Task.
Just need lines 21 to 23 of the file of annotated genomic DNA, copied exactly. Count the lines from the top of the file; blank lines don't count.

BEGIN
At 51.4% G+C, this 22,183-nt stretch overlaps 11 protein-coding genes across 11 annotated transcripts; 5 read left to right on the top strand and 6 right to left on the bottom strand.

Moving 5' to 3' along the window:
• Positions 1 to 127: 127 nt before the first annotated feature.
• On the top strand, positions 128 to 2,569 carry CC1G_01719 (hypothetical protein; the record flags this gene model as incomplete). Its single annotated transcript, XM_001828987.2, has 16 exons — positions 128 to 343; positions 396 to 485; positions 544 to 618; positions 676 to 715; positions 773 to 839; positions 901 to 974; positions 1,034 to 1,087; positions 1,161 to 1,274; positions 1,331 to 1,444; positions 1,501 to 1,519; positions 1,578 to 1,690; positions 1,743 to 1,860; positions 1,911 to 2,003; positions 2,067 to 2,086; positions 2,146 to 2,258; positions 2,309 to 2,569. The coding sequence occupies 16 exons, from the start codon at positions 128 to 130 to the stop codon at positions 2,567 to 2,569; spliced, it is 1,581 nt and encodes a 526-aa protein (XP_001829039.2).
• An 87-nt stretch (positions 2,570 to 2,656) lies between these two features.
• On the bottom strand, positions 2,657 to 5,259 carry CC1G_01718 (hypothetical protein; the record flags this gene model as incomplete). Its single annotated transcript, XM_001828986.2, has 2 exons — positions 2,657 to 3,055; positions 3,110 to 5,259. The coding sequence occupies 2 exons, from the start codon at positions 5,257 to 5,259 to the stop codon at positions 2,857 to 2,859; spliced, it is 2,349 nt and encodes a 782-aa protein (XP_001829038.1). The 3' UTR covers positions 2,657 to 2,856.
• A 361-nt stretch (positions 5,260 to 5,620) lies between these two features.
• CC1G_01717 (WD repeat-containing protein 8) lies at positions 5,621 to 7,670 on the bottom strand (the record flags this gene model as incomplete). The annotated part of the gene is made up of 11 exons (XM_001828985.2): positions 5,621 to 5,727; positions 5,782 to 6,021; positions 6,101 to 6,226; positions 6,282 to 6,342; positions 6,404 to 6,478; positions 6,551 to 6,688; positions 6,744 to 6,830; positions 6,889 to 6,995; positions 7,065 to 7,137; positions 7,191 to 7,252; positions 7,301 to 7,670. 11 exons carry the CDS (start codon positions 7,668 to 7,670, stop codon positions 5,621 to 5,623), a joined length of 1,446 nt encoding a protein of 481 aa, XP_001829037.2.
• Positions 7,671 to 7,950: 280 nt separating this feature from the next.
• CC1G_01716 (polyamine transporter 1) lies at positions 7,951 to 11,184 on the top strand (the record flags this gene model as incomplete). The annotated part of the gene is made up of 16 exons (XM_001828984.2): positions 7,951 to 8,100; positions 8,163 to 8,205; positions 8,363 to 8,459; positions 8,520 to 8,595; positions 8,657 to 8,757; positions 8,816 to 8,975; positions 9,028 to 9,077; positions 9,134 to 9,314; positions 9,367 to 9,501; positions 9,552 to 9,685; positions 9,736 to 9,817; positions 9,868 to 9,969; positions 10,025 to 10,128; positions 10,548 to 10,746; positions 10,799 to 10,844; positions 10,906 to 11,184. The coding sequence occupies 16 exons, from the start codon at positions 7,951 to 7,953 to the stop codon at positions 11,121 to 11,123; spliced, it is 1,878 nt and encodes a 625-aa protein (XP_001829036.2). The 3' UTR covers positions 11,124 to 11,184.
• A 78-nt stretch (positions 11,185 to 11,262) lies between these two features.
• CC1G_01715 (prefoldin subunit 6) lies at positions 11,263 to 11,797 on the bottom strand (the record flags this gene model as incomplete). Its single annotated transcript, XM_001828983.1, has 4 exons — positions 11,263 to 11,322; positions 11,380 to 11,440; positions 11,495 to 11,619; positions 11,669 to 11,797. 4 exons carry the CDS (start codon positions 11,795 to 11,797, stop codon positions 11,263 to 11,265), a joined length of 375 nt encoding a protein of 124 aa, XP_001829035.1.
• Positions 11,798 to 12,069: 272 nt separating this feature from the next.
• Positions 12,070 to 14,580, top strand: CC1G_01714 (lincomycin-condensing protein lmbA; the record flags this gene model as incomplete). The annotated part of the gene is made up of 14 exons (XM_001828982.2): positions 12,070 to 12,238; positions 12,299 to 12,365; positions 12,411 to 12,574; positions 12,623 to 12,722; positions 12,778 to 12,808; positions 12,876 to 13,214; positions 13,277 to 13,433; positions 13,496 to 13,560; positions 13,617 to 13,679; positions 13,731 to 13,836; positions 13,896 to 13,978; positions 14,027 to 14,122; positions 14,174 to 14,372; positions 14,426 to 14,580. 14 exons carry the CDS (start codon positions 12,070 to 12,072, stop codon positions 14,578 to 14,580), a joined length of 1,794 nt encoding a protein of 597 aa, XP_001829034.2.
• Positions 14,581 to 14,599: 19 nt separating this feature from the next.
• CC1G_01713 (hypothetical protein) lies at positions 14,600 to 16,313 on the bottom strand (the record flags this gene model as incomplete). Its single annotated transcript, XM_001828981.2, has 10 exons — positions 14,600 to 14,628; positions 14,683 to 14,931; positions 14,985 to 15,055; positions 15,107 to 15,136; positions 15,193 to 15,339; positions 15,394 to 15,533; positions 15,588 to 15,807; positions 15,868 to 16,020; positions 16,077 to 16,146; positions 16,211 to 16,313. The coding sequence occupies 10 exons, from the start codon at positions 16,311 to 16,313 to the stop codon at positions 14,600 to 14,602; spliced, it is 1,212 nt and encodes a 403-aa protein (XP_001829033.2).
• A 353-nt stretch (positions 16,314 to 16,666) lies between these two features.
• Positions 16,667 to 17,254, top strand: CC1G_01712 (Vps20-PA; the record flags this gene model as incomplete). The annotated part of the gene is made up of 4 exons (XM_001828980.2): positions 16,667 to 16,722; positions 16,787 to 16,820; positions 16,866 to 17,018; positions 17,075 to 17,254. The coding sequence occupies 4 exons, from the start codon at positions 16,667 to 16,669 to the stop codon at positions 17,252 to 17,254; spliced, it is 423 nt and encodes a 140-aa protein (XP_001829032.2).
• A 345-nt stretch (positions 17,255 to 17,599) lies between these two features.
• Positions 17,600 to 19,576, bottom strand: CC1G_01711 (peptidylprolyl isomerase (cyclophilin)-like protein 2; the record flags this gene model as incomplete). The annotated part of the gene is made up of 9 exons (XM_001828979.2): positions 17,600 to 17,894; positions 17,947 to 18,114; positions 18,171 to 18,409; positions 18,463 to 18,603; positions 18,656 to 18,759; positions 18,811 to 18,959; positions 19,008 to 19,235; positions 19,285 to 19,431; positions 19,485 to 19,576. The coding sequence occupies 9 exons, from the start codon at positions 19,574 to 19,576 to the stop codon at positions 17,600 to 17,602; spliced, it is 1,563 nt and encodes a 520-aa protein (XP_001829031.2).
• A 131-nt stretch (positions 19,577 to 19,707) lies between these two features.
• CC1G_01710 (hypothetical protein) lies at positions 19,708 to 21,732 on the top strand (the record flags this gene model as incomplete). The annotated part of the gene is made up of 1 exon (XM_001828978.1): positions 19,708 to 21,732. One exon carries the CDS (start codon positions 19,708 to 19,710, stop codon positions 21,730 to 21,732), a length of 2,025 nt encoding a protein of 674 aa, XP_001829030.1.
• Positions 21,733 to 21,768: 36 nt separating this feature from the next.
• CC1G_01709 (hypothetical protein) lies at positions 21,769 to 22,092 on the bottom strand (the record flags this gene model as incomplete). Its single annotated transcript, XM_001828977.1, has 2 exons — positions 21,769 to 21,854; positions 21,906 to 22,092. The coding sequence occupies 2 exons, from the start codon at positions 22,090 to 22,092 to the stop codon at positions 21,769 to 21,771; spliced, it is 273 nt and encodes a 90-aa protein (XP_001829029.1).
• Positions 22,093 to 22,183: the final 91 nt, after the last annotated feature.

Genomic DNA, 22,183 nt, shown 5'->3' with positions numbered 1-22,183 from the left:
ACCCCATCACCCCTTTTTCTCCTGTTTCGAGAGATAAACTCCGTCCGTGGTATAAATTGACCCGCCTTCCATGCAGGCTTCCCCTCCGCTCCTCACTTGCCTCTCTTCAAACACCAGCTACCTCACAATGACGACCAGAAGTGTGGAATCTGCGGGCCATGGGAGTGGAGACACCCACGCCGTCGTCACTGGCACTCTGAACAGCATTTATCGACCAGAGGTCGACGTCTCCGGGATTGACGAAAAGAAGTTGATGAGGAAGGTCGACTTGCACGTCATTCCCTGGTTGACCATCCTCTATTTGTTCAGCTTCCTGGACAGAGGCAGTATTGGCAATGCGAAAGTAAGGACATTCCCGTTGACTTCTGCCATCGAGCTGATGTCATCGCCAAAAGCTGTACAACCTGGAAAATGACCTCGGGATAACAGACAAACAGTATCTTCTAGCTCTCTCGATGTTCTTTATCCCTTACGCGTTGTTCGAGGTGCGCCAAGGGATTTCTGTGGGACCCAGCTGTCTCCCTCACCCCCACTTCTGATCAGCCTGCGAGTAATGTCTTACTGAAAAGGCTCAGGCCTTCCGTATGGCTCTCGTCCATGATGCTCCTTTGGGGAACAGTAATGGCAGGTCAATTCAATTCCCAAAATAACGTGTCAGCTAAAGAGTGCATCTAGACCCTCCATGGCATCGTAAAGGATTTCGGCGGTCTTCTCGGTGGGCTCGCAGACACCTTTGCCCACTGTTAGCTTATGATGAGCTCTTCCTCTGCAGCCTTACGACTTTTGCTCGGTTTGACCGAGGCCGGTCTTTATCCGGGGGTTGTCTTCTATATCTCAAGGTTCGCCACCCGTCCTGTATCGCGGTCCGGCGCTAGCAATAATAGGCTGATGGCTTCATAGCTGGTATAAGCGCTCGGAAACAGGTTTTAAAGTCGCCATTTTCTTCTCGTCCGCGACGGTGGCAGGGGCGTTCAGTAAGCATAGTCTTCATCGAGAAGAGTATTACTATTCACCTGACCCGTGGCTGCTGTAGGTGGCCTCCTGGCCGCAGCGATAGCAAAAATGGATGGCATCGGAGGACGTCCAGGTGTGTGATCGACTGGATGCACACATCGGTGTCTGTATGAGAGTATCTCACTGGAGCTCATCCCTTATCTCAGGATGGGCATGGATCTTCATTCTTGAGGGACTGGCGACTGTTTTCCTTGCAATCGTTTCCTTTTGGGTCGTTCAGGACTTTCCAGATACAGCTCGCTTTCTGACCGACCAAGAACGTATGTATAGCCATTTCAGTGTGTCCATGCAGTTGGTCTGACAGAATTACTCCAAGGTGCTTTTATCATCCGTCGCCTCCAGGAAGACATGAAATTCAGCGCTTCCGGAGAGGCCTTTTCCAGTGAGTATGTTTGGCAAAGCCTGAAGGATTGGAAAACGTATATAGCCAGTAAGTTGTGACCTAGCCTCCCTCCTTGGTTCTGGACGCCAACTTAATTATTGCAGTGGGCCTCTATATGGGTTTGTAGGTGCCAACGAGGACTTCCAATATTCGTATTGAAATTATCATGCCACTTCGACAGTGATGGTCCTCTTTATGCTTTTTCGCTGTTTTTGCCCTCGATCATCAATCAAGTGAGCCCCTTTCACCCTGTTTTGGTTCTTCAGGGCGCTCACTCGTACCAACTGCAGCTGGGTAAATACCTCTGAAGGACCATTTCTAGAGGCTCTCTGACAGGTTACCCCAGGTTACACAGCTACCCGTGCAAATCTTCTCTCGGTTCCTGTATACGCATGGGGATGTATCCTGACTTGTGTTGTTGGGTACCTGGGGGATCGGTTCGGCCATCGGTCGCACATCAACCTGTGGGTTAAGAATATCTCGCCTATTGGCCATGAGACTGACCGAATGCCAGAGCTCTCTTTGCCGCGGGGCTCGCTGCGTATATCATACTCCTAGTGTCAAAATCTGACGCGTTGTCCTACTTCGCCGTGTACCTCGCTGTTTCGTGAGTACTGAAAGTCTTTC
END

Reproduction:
• A 131-nt stretch (positions 19,577 to 19,707) lies between these two features.
• CC1G_01710 (hypothetical protein) lies at positions 19,708 to 21,732 on the top strand (the record flags this gene model as incomplete). The annotated part of the gene is made up of 1 exon (XM_001828978.1): positions 19,708 to 21,732. One exon carries the CDS (start codon positions 19,708 to 19,710, stop codon positions 21,730 to 21,732), a length of 2,025 nt encoding a protein of 674 aa, XP_001829030.1.
• Positions 21,733 to 21,768: 36 nt separating this feature from the next.